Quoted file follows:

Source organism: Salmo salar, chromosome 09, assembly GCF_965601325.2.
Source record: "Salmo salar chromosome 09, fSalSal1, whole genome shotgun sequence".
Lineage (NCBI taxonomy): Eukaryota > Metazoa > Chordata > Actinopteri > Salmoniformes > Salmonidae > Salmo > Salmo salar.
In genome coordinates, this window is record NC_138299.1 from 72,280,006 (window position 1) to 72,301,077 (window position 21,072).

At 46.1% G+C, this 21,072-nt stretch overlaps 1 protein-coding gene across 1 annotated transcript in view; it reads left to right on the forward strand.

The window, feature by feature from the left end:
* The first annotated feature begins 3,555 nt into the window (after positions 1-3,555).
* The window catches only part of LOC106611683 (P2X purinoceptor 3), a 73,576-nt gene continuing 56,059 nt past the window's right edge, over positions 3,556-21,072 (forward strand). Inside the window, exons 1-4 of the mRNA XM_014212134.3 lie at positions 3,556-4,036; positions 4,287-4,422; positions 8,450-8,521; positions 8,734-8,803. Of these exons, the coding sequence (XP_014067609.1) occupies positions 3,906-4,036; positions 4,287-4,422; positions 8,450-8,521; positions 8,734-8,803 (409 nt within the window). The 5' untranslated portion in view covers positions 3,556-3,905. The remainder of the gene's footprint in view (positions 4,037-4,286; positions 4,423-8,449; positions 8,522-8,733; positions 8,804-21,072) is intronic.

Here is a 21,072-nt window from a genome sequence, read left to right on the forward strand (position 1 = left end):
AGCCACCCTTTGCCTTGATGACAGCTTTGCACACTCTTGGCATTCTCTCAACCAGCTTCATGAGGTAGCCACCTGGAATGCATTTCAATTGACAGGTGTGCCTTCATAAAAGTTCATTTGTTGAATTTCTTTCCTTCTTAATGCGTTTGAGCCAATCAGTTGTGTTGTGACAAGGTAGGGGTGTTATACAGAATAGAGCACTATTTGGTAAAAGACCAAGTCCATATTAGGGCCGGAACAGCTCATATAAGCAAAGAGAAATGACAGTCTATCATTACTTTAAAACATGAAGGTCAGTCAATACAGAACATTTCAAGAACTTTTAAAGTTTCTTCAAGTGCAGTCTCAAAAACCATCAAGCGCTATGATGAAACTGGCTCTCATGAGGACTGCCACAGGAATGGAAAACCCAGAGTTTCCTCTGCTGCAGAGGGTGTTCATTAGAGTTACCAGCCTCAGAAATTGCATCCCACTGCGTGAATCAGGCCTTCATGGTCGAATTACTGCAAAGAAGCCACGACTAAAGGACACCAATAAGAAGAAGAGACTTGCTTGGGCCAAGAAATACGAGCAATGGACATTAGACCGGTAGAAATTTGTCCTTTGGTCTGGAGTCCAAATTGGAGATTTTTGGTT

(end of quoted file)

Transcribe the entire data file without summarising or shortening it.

Source organism: Salmo salar, chromosome 09, assembly GCF_965601325.2.
Source record: "Salmo salar chromosome 09, fSalSal1, whole genome shotgun sequence".
Lineage (NCBI taxonomy): Eukaryota > Metazoa > Chordata > Actinopteri > Salmoniformes > Salmonidae > Salmo > Salmo salar.
In genome coordinates, this window is record NC_138299.1 from 72,280,006 (window position 1) to 72,301,077 (window position 21,072).

At 46.1% G+C, this 21,072-nt stretch overlaps 1 protein-coding gene across 1 annotated transcript in view; it reads left to right on the forward strand.

The window, feature by feature from the left end:
* The first annotated feature begins 3,555 nt into the window (after positions 1-3,555).
* The window catches only part of LOC106611683 (P2X purinoceptor 3), a 73,576-nt gene continuing 56,059 nt past the window's right edge, over positions 3,556-21,072 (forward strand). Inside the window, exons 1-4 of the mRNA XM_014212134.3 lie at positions 3,556-4,036; positions 4,287-4,422; positions 8,450-8,521; positions 8,734-8,803. Of these exons, the coding sequence (XP_014067609.1) occupies positions 3,906-4,036; positions 4,287-4,422; positions 8,450-8,521; positions 8,734-8,803 (409 nt within the window). The 5' untranslated portion in view covers positions 3,556-3,905. The remainder of the gene's footprint in view (positions 4,037-4,286; positions 4,423-8,449; positions 8,522-8,733; positions 8,804-21,072) is intronic.

Here is a 21,072-nt window from a genome sequence, read left to right on the forward strand (position 1 = left end):
AGCCACCCTTTGCCTTGATGACAGCTTTGCACACTCTTGGCATTCTCTCAACCAGCTTCATGAGGTAGCCACCTGGAATGCATTTCAATTGACAGGTGTGCCTTCATAAAAGTTCATTTGTTGAATTTCTTTCCTTCTTAATGCGTTTGAGCCAATCAGTTGTGTTGTGACAAGGTAGGGGTGTTATACAGAATAGAGCACTATTTGGTAAAAGACCAAGTCCATATTAGGGCCGGAACAGCTCATATAAGCAAAGAGAAATGACAGTCTATCATTACTTTAAAACATGAAGGTCAGTCAATACAGAACATTTCAAGAACTTTTAAAGTTTCTTCAAGTGCAGTCTCAAAAACCATCAAGCGCTATGATGAAACTGGCTCTCATGAGGACTGCCACAGGAATGGAAAACCCAGAGTTTCCTCTGCTGCAGAGGGTGTTCATTAGAGTTACCAGCCTCAGAAATTGCATCCCACTGCGTGAATCAGGCCTTCATGGTCGAATTACTGCAAAGAAGCCACGACTAAAGGACACCAATAAGAAGAAGAGACTTGCTTGGGCCAAGAAATACGAGCAATGGACATTAGACCGGTAGAAATTTGTCCTTTGGTCTGGAGTCCAAATTGGAGATTTTTGGTT